To be truly inclusive, you need to think of your clients as complete human beings. A person with disability is more than just their disability. Everyone has multiple characteristics that we need to keep in mind.

Intersectionality is about a diversity of characteristics for which society, or your organization has created barriers that prevent some individuals from accessing services. Find out what characteristics are likely to be seen among your clients.

Always work toward finding out who are the remaining individuals not accessing your service. For programs that include people in vulnerable situations, it is unlikely that it is random individuals willingly choosing to opt out – and a small percentage of a large program is still a lot of clients. It may be those most in need that are missing out on the program intended to help them.

Although this playbook is focused on persons with disabilities, here are other client demographics that can be intersecting, creating unique considerations for your service delivery:

  • Indigenous Peoples – In 2017, 32% of First Nations people living off reserve, 30% of Métis and 19% of Inuit had one or more disabilities that limited them in their daily activities.Footnote 2 This intersects with considerations specific to this community, such as: location, language, historical relationship with the government. Many remote, on-reserve communities do not have paved roads, easy internet access (satellite only, for example), fly-in only communities.
  • Poverty – living in poverty implies the individual is in a more precarious situation meaning that service delivery problems can have more dramatic impacts on outcomes.
  • Youth – mental health-related disabilities are the most prevalent type of disability: 8% of Canadians between age 15 and 24 years.Footnote 3
  • Seniors – almost half (47%) of seniors over age 75 report have a disability. Dexterity, hearing and physical disabilities increase significantly with age. Footnote 3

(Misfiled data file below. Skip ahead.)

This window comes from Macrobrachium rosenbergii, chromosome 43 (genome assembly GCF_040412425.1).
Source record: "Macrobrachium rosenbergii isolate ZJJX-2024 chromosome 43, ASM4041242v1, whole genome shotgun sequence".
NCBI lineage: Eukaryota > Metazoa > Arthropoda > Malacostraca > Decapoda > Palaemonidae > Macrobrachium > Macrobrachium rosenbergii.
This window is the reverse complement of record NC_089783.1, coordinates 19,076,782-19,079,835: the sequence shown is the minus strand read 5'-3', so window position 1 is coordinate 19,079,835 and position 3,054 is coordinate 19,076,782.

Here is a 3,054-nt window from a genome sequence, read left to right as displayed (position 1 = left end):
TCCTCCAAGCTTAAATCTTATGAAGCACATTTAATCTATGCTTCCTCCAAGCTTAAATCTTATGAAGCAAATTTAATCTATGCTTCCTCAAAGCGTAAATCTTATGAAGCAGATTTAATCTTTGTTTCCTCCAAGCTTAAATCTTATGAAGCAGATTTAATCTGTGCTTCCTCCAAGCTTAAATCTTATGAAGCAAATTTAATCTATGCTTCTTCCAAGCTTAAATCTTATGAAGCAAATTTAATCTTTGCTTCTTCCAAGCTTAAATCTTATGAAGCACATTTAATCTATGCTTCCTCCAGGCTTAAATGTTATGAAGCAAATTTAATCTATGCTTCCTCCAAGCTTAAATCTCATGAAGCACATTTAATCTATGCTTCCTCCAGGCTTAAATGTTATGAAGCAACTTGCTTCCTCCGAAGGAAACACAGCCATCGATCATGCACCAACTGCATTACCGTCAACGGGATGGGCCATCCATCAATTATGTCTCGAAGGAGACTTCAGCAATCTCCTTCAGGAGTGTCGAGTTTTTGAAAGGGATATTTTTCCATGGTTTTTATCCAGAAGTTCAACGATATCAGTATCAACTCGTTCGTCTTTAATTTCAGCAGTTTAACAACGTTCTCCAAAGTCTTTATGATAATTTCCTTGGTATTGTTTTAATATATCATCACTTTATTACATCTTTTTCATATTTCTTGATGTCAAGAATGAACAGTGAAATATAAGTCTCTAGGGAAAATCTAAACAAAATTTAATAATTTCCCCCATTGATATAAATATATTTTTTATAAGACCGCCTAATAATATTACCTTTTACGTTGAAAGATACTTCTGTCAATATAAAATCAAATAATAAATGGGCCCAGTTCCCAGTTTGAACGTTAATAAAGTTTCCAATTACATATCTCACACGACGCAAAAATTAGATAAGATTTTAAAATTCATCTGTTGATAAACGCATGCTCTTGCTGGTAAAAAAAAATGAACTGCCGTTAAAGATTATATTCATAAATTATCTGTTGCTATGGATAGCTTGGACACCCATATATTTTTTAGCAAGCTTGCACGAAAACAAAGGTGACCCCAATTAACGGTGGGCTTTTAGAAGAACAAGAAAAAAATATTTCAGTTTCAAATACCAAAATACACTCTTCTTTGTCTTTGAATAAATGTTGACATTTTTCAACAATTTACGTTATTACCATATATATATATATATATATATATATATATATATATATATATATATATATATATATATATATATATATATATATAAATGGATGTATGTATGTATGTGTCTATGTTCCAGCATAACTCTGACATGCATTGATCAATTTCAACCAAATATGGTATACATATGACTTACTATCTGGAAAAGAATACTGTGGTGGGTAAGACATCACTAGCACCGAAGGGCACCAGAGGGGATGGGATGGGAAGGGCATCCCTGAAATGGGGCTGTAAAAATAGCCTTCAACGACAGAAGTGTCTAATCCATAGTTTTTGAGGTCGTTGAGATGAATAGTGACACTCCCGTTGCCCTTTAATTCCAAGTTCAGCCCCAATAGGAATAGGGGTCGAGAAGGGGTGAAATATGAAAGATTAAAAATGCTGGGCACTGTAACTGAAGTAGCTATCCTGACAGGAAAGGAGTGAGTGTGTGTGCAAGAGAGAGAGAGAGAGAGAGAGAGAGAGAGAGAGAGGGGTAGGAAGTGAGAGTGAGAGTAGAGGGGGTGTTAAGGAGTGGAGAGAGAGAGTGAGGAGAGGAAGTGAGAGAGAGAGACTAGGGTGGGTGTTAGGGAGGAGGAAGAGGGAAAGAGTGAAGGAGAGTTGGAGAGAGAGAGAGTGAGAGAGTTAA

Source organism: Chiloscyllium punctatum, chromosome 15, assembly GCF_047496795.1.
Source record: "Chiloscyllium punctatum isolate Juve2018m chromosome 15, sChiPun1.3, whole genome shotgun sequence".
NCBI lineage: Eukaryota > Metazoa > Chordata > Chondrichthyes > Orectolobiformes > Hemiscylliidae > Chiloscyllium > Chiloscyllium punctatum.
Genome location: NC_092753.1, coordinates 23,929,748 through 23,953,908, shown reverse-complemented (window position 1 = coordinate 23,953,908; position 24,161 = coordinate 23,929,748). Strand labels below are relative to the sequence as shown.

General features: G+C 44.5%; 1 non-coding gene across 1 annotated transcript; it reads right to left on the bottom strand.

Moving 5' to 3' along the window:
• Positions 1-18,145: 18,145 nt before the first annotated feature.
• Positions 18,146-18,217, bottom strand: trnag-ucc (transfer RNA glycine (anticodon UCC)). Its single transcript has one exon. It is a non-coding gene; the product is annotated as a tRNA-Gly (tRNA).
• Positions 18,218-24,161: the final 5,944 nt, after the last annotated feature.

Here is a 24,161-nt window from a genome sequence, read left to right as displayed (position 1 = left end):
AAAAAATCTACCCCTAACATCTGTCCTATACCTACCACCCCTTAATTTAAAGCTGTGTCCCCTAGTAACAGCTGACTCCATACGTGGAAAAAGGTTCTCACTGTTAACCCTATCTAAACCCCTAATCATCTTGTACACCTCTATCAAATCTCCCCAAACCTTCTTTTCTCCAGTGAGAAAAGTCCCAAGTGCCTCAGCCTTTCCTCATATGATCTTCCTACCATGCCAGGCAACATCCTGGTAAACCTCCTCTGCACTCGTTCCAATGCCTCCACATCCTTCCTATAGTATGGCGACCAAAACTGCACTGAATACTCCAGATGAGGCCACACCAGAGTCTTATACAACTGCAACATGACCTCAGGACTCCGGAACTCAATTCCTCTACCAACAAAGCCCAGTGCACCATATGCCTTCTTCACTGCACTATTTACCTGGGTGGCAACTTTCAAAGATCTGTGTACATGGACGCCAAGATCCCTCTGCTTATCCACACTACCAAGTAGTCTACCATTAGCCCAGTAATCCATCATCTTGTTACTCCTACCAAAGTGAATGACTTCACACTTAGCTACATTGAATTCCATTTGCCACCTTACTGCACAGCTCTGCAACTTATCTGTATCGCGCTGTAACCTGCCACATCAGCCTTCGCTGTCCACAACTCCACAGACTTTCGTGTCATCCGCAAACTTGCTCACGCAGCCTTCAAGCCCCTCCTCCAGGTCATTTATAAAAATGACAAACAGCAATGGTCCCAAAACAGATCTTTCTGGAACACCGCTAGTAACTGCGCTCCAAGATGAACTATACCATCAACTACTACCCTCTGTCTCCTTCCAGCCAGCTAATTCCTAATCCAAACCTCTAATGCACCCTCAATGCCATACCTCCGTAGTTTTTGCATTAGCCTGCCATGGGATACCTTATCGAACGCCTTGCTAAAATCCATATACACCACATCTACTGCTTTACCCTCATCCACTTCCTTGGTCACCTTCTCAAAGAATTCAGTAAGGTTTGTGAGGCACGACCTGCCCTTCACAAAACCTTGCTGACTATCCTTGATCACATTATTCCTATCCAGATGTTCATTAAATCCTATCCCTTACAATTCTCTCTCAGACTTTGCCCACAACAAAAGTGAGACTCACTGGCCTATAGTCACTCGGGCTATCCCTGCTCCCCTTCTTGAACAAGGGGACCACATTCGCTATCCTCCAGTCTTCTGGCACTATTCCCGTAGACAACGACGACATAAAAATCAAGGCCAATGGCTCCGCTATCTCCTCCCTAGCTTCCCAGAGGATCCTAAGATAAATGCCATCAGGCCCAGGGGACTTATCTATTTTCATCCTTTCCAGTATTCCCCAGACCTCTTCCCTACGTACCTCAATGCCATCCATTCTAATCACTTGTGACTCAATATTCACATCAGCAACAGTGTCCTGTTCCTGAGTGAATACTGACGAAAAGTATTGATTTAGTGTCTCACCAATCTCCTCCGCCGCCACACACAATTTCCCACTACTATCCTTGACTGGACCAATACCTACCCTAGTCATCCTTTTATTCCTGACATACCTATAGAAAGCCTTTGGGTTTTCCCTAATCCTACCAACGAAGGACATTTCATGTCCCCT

• LGBTQ2+ – In addition to the challenges created by society at large, transgender persons may have increased need to deal with government while transitioning genders, which may coincide with temporary disabilities.
  • Victims of violence – survivors of domestic violence have a significantly higher likelihood of brain-related injuries, such as concussions.
  • People living in rural and remote locations.
  • People who are incarcerated and/or previously incarcerated.
  • Visible minority groups.
  • Newcomers.
  • Women – 24% of women are more likely to have a disability than men (20%).Footnote 3

Good decisions that create a positive experience

Inclusive design aims to remove the service barriers that affects your client's ability to obtain the services to which they are entitled.

When you develop services, each decision can limit the accessibility of the service. Few policy objectives start out inaccessible; they become less accessible as you make decisions about applications, reporting, interacting, etc.. Some of those decisions may be necessary, perhaps for integrity, but has every alternative really been considered?

After exploring all alternatives, the remaining barriers can be examined to determine how to get around them when they affect someone's ability to access the service. Service design needs to be proactive in finding solutions before the barrier affects a client.

Government uses multiple channels to deliver programs and services. These mainly include in-person, phone and online. No one channel is accessible for everyone hence alternative approaches are key to inclusion.